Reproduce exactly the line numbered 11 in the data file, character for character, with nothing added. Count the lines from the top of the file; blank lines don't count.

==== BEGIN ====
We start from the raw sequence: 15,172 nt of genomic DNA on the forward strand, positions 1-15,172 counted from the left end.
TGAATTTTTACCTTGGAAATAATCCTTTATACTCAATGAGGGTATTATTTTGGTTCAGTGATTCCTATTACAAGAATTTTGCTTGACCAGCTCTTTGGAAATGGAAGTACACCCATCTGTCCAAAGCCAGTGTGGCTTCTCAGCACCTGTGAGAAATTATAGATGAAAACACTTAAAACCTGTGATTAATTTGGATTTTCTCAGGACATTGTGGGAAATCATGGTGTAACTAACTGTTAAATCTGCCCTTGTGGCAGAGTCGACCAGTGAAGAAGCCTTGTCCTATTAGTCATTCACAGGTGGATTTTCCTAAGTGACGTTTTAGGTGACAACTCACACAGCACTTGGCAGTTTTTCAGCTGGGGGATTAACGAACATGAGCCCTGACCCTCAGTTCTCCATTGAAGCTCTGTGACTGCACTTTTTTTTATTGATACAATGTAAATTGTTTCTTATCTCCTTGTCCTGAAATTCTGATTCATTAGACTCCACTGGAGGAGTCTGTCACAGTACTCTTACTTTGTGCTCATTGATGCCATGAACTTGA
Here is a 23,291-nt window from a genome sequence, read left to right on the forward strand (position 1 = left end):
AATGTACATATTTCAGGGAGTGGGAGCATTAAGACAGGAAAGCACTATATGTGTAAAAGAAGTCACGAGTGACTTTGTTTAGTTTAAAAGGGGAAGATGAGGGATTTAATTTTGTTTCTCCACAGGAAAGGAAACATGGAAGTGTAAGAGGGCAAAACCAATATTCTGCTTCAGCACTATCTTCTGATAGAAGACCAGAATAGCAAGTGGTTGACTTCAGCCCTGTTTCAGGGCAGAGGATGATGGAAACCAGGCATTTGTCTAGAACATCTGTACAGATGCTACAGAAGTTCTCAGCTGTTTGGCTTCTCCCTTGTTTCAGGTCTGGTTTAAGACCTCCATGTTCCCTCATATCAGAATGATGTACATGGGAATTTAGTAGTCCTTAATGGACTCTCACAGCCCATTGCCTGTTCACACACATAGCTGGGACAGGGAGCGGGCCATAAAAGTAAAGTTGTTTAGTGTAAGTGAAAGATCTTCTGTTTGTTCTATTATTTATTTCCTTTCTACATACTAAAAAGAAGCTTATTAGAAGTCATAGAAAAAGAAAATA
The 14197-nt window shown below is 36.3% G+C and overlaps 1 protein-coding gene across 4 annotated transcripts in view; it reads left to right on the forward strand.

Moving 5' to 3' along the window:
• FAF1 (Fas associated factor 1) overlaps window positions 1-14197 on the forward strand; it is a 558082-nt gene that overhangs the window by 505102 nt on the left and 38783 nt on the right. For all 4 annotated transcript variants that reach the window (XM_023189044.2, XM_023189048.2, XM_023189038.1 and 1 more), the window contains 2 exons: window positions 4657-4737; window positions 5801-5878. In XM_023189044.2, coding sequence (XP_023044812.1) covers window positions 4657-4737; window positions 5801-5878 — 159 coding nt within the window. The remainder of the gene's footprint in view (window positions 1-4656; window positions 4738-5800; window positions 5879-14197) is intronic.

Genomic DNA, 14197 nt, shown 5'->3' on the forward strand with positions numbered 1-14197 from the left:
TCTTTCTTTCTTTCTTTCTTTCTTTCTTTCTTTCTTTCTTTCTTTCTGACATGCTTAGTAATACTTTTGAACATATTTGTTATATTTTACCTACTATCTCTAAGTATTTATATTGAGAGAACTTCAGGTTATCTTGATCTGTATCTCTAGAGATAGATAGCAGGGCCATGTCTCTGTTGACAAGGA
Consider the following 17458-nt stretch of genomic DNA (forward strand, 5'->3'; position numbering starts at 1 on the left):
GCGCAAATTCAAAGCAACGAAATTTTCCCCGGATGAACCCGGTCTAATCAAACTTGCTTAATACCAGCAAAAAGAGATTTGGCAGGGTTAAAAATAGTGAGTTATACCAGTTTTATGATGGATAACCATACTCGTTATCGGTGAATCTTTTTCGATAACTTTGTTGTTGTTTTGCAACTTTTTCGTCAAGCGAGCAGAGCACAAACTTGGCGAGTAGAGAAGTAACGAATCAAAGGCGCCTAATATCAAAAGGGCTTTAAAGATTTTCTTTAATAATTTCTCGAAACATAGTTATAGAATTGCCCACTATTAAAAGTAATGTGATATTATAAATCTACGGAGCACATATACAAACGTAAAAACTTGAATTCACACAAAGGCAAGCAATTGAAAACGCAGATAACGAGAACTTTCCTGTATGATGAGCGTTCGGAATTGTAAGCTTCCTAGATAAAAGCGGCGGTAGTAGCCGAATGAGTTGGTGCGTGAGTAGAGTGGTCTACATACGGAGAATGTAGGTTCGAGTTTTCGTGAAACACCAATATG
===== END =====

GCGCAAATTCAAAGCAACGAAATTTTCCCCGGATGAACCCGGTCTAATCAAACTTGCTTAATACCAGCAAAAAGAGATTTGGCAGGGTTAAAAATAGTGAGTTATACCAGTTTTATGATGGATAACCATACTCGTTATCGGTGAATCTTTTTCGATAACTTTGTTGTTGTTTTGCAACTTTTTCGTCAAGCGAGCAGAGCACAAACTTGGCGAGTAGAGAAGTAACGAATCAAAGGCGCCTAATATCAAAAGGGCTTTAAAGATTTTCTTTAATAATTTCTCGAAACATAGTTATAGAATTGCCCACTATTAAAAGTAATGTGATATTATAAATCTACGGAGCACATATACAAACGTAAAAACTTGAATTCACACAAAGGCAAGCAATTGAAAACGCAGATAACGAGAACTTTCCTGTATGATGAGCGTTCGGAATTGTAAGCTTCCTAGATAAAAGCGGCGGTAGTAGCCGAATGAGTTGGTGCGTGAGTAGAGTGGTCTACATACGGAGAATGTAGGTTCGAGTTTTCGTGAAACACCAATATG